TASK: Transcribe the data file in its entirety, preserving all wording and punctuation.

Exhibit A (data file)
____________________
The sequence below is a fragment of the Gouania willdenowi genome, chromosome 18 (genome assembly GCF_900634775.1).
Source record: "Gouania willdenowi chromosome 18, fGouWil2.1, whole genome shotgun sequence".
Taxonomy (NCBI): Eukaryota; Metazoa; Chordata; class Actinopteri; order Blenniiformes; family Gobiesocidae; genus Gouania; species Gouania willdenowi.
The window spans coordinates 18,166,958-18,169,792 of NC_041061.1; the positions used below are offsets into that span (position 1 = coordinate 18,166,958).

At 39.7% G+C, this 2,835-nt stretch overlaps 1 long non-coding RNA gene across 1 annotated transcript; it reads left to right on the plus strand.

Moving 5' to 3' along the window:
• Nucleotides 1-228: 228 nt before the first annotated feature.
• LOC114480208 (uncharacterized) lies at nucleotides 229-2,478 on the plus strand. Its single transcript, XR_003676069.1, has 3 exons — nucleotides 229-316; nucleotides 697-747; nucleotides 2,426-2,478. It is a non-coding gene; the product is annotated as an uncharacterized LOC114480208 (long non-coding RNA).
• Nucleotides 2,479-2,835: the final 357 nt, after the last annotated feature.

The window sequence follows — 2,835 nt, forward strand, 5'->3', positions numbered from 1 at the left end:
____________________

The sequence below is a fragment of the Gouania willdenowi genome, chromosome 18 (genome assembly GCF_900634775.1).
Source record: "Gouania willdenowi chromosome 18, fGouWil2.1, whole genome shotgun sequence".
Taxonomy (NCBI): Eukaryota; Metazoa; Chordata; class Actinopteri; order Blenniiformes; family Gobiesocidae; genus Gouania; species Gouania willdenowi.
The window spans coordinates 18,166,958-18,169,792 of NC_041061.1; the positions used below are offsets into that span (position 1 = coordinate 18,166,958).

At 39.7% G+C, this 2,835-nt stretch overlaps 1 long non-coding RNA gene across 1 annotated transcript; it reads left to right on the plus strand.

Moving 5' to 3' along the window:
• Nucleotides 1-228: 228 nt before the first annotated feature.
• LOC114480208 (uncharacterized) lies at nucleotides 229-2,478 on the plus strand. Its single transcript, XR_003676069.1, has 3 exons — nucleotides 229-316; nucleotides 697-747; nucleotides 2,426-2,478. It is a non-coding gene; the product is annotated as an uncharacterized LOC114480208 (long non-coding RNA).
• Nucleotides 2,479-2,835: the final 357 nt, after the last annotated feature.

The window sequence follows — 2,835 nt, forward strand, 5'->3', positions numbered from 1 at the left end: